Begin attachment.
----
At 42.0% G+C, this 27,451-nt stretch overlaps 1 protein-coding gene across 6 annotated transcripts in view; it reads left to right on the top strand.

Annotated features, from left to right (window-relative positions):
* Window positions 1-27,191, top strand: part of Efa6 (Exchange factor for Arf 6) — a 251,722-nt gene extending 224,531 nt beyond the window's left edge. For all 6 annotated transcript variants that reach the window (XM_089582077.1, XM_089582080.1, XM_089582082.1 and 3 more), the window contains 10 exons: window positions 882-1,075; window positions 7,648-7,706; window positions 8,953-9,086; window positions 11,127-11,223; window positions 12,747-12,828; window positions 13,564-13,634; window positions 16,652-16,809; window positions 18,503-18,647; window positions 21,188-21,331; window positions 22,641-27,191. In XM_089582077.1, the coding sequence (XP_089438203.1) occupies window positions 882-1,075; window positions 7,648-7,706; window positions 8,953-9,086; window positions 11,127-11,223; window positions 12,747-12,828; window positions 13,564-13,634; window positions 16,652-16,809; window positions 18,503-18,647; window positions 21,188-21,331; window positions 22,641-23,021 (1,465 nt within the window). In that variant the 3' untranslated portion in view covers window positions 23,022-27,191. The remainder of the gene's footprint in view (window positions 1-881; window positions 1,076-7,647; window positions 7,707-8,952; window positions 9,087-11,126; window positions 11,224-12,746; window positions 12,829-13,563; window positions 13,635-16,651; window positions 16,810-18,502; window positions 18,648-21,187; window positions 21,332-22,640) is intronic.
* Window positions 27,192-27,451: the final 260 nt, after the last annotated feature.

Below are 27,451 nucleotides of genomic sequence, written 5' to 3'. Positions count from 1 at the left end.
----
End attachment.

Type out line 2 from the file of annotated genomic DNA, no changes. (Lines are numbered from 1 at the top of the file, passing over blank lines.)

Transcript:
Annotated features, from left to right (window-relative positions):